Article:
Thomas Middleditch (Silicon Valley) joined show regulars Jeff B. Davis and dungeon master Spencer Crittendensat in order to portray a hyper sexual goblin creature turned killer spider for a fecal-themed high fantasy role playing game, whose audio will be animated into an episode of HarmonQuest later this summer.
This was the first time Harmon and McGathy had seen each other in public since their divorce and that fact permeated the first few minutes of their terse salutations:
“Hey Erin, what’s new?”
“I started seeing someone.”
“He sounds like an asshole.”
The Most Nostalgic Experience
Pee-wee’s Big Holiday at The Paramount Theatre
Photo by Heather Kaplan
A red carpet and red bow-ties attracted a full house to the Pee-wee’s Big Holiday world premiere, one day ahead of the film’s wider release across Netflix. Paul Ruebens was on hand, along with co-executive producer Judd Apatow (Trainwreck, Girls), writing partner Paul Rust (Love, Inglorious Basterds), and first-time feature director John Lee (Wonder Showzen). Fans gave Reubens a standing ovation as he popped out before showtime to thank the gracious audience for their encouragement over the years.
Reubens seemed genuinely moved as he praised Lee’s direction, reminding the crowd that Pee-wee has a great track record with first timers, specifically Tim Burton’s 1985 feature-length debut, Pee-wee’s Big Adventure.
Fan boys gushed, including Apatow, who previously displayed his loyalty to Reubens with an early 1980’s Polaroid photo of Pee-wee in character. Apatow took the picture when he was just 16 years old. This outpouring of emotions proved too much for the normally loquacious Rust, though. The comedy writer fought back tears before and after the screening. But then again, so did many in attendance, thrilled to see their original comedy hero at it again.
Judd Apatow and Friends at the Paramount Theatre
Photo by Heather Kaplan
Stand-up comedy immediately after a feature-length screening and painful Q&A session — “Can you take off your shirt?” — is not the ideal kind of momentum comedians strive for. But this strange flow was exactly what transpired after the Pee-wee’s Big Holiday premiere. Apatow kicked off the show and served as emcee, appearing between sets to wax about his failed efforts to impress SXSW keynote speaker President Obama and expounding on the misery of being the lone Y chromosome in an all female household.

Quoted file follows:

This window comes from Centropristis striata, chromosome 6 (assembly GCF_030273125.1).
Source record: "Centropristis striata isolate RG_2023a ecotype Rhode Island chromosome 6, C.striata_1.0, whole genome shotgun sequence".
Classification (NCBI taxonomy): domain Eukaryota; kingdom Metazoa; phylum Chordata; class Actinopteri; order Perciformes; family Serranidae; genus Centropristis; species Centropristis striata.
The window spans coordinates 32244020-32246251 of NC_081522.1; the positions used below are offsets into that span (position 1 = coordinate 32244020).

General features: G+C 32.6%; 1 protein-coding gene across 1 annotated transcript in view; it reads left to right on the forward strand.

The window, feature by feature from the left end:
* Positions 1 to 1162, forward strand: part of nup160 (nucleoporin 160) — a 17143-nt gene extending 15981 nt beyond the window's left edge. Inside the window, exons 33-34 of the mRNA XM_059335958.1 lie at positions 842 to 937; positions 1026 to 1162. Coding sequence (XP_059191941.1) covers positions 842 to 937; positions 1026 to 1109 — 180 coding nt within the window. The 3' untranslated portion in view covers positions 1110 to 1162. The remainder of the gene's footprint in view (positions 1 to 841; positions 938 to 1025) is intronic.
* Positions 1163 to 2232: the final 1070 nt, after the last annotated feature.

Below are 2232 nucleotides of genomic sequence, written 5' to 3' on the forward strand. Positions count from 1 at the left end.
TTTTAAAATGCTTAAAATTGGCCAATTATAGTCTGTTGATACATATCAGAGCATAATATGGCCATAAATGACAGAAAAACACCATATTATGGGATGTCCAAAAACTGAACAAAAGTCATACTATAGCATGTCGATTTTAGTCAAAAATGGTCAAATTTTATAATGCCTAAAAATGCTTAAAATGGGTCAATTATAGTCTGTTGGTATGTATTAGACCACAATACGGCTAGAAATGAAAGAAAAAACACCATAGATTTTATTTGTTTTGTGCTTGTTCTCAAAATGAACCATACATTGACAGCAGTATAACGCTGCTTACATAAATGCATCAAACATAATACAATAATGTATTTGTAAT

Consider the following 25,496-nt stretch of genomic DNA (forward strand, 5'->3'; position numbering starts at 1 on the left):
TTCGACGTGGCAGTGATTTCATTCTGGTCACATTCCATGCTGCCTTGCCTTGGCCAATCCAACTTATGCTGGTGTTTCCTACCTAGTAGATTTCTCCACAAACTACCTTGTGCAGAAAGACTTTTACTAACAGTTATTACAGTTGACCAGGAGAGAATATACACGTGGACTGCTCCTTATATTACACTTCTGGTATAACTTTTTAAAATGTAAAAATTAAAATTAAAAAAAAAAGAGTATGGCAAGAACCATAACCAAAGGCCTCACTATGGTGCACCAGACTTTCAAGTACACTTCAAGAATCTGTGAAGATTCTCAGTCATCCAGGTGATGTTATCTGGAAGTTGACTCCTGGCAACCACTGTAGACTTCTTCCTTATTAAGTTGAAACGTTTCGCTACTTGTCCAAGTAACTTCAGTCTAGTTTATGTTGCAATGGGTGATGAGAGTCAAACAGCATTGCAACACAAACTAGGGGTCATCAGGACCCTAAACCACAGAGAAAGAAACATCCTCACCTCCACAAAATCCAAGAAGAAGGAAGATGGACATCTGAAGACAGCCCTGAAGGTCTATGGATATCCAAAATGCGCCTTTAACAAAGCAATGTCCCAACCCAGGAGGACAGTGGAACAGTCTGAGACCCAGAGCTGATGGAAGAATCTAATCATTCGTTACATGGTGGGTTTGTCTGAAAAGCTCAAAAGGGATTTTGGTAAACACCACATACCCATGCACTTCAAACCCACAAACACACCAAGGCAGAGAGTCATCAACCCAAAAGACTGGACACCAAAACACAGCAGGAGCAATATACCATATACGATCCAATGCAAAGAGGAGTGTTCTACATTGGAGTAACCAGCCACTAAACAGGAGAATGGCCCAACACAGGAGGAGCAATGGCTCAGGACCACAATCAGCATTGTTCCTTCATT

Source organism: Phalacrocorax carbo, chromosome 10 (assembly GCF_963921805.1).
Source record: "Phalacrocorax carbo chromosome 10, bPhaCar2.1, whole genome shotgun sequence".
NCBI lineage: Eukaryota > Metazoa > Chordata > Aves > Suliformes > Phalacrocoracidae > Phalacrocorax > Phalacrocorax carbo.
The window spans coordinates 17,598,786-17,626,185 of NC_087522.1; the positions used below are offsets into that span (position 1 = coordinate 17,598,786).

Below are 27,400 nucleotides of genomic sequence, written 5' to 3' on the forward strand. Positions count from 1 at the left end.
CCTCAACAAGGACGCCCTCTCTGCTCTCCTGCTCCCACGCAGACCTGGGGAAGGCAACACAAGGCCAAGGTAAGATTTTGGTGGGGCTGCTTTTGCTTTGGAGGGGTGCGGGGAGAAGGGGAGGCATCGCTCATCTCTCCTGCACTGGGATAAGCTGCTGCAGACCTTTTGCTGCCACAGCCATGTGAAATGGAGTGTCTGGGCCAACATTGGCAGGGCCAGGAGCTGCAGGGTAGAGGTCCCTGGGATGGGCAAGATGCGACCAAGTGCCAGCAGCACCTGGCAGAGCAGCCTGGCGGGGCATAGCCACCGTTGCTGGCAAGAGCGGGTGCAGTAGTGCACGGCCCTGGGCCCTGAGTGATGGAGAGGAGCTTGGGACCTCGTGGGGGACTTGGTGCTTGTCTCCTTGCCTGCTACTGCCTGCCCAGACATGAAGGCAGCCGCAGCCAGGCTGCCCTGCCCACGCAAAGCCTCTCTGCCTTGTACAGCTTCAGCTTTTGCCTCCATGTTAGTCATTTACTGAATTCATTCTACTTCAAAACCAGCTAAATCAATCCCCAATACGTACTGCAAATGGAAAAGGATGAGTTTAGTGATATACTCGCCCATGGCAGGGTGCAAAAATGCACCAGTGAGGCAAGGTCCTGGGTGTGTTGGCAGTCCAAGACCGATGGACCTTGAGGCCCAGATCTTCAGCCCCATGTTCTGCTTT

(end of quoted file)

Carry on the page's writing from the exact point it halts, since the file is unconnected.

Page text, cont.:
Some of these tales had previously been shared on late night talk shows, but the crowd was nonetheless stirred by the chance to also see veteran comic Robert Klein belt out Beethoven’s 9th Symphony on a harmonica, the lesser known Nate Bargatze — more on him later — and shooting star Hannibal Buress, who reveled in antagonizing the young, tech-heavy SXSW crowd.
Photo by Heather Kaplan
“Please put your phones away,” entreated a frustrated Buress. “If I say some racist shit on stage, I want it to spread the old fashioned way, by word of mouth.” He further needled the pro-Bernie crowd by claiming the Vermont Senator was too damn old for the job and that he may be the first presidential candidate ever to run simply for the $400,000 salary. “Honey, we can redo the kitchen!”
Best Stand-up Set & Podcast Guest
Photo by Heather Kaplan
Despite the big names featured in the Judd Apatow and Friends’ show, the stand-out performance of that very event belonged to Tennessee-born comic, Nate Bargatze. He stepped on stage cloaked in a meek demeanor and a Southern drawl, only to prove himself an A-lister by stealing the show.
Bargatze discussed his recent misadventure at Austin tourist attraction Barton Springs, where his wife shared that a passing boater on was none other than her ex-boyfriend. “She’s looking at him thinking, What would my life had been like if I married him, instead? Meanwhile, I’m looking at the guy and thinking, What would my life be like if she had married him, instead?” He debated whether to swim out and fight the man, but relented after realizing it takes forever to climb into a boat from the water and that he’d likely have to ask his wife’s former lover for a helping hand up before commencing mortal combat.